Wang sustains this mood via thoughtful, Lee-like editing and camera choices, always seeking out the most conflicted face in any given situation. The whole film plays something like a competition in which we wait and wonder which family member is going to lose their nerve in the face of this adorable old dear and let the cat out of the bag first; in the meantime, the expert ensemble - a whole troupe of Chinese and Chinese-American performers who haven't had the roles their lengthy careers merit - choke back the awful truth and mine the nuances Wang writes around it. Around Awkwafina, there is a marked sense of relief: for a while, I was worried the American cinema wouldn't quite know what to do with a performer this loose-limbed, unconventional in some respects, supremely matter-of-fact in others. (There's a touch of Natasha Lyonne in her attitude and vocal inflections, and the movies haven't known what to do with Lyonne, either.) The answer, it transpires, is cast her well. The Farewell is a far better vehicle for this performer than were her scrappy scenes in Crazy Rich Asians and Ocean's 8, offering her at least two terrific moments: the first bashing out a torrid melodrama at Nai Nai's piano, her codified way of breaking the bad news (or getting out what had previously been pent up), the second a monologue on all the things she's missed about spending time with her grandmother in the land of her birth. What Wang is indirectly dramatising here are the feelings one has when you go back to the place you turned your nose up at as a shit-for-brains teenager and realise that it's full of real, perishable people doing the best they can with the lives they have; that's at least as moving as anything in the main narrative throughline.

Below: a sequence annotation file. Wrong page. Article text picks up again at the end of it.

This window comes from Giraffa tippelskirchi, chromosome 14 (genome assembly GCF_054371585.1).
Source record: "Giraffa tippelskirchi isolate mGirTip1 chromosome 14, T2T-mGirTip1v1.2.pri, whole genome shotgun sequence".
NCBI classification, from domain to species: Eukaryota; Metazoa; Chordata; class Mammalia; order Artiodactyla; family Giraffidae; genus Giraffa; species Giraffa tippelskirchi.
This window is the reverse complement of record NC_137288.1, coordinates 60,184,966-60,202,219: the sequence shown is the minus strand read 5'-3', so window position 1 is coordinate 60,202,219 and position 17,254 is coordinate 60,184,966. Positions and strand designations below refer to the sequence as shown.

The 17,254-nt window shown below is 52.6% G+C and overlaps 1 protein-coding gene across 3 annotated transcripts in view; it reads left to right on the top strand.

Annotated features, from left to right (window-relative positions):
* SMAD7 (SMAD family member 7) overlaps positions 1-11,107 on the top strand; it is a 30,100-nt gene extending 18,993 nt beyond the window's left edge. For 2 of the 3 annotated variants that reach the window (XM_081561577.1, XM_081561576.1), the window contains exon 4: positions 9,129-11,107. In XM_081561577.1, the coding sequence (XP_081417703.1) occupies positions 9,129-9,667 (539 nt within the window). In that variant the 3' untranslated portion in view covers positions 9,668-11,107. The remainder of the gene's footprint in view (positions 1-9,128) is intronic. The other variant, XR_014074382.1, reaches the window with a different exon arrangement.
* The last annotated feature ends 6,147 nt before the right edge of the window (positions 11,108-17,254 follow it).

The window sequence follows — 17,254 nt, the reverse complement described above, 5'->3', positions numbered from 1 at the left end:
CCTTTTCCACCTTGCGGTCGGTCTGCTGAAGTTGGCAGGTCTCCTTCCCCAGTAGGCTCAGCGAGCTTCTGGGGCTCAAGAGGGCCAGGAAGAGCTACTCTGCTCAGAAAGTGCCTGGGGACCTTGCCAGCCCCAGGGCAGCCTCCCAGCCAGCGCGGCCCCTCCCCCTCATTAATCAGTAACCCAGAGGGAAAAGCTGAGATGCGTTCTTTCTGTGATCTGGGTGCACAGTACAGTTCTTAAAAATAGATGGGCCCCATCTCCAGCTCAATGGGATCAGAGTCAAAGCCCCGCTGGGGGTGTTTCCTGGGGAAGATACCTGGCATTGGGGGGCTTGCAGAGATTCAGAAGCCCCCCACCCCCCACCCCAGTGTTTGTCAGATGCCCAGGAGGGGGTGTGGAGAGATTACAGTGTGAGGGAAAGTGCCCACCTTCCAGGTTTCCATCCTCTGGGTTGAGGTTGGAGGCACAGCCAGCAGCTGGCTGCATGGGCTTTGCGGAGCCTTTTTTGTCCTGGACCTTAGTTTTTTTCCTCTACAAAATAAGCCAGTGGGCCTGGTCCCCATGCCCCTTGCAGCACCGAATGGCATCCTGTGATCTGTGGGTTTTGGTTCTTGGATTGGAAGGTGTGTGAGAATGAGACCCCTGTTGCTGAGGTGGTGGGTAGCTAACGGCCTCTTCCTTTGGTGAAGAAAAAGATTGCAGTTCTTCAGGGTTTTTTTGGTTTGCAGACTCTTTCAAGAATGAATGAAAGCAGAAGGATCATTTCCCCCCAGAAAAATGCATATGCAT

Said throughline is laid out with an absence of false notes, and the assurance of a tale that would appear to have been much rehearsed within family circles long before anybody had the bright idea of committing it to paper; the movie has its basis in a story Wang told on radio's This American Life, and you can bet your bottom dollar the writer-director spent much of The Farewell's press tour addressing the extent to which it is autobiographical. Either way, the approach brings us unusually close to all her characters - not just Billi and Nai Nai, but the rather bland bride and groom, demonstrating a benign cluelessness in regard to the lie as they do in life, and the elderly male neighbour who pops round to devour Nai Nai's home cooking (there's an element of foodie porn comparable to Lee's Eat Drink Man Woman) before shuffling back next door without a word. Close enough, in the end, to see our own parents and grandparents in them. That's why The Farewell has won over so many hearts in the months since it debuted at Sundance in January, and why it will continue to do so in the weeks and months ahead - possibly all the way round the 2019-20 awards circuit. Early days to make too specific a set of predictions on that front, perhaps, but here's a film that starts with the culturally specific, then transcends it, raising along the way an irony that is not unamusing in itself: that after all the hubbub in media circles about the necessity of finding and boosting new voices, one of those new voices should have gifted the troubled American film industry with its most satisfyingly old-fashioned crowdpleaser in years - a film that unapologetically reaches out to the entire family.

The Farewell is now playing in cinemas nationwide.